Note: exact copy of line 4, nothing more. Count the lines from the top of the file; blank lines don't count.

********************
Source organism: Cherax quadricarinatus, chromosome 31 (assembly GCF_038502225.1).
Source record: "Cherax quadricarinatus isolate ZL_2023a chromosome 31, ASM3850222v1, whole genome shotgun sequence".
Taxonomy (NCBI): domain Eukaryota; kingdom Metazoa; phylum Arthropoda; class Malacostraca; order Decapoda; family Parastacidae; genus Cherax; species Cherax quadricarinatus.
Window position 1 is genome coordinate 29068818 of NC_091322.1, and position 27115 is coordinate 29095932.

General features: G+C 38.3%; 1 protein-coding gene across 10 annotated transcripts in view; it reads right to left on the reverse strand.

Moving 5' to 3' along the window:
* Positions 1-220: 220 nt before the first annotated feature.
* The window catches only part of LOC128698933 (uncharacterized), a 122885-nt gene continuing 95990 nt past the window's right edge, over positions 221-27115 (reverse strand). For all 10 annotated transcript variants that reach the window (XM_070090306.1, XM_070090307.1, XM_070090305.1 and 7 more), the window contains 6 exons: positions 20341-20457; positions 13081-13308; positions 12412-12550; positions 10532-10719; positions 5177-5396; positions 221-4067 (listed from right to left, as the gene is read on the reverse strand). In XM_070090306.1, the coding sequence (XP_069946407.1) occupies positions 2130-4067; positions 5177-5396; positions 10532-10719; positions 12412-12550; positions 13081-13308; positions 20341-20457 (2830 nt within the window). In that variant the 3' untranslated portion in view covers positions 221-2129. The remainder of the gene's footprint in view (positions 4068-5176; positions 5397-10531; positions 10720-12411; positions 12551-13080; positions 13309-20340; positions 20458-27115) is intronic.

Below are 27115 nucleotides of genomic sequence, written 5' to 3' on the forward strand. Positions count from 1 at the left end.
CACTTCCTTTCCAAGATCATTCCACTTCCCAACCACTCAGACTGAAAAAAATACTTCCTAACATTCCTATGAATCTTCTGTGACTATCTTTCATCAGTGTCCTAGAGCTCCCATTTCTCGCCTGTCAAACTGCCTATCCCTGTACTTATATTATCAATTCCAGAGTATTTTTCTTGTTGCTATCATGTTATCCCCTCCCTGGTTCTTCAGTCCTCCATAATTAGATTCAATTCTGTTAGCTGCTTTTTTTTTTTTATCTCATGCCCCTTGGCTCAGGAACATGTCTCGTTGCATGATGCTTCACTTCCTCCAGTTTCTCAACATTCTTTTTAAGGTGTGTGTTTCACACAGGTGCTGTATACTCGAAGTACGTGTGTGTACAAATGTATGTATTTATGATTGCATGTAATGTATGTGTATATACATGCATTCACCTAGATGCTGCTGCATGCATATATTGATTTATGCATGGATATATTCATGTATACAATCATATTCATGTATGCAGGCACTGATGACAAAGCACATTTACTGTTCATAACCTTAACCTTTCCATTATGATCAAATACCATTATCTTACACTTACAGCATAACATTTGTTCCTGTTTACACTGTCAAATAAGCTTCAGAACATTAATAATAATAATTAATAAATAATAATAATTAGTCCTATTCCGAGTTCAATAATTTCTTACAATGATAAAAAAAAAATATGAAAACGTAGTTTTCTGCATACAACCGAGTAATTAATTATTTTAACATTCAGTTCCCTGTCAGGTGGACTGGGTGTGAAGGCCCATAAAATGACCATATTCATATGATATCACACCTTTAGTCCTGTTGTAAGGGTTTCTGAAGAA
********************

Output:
Window position 1 is genome coordinate 29068818 of NC_091322.1, and position 27115 is coordinate 29095932.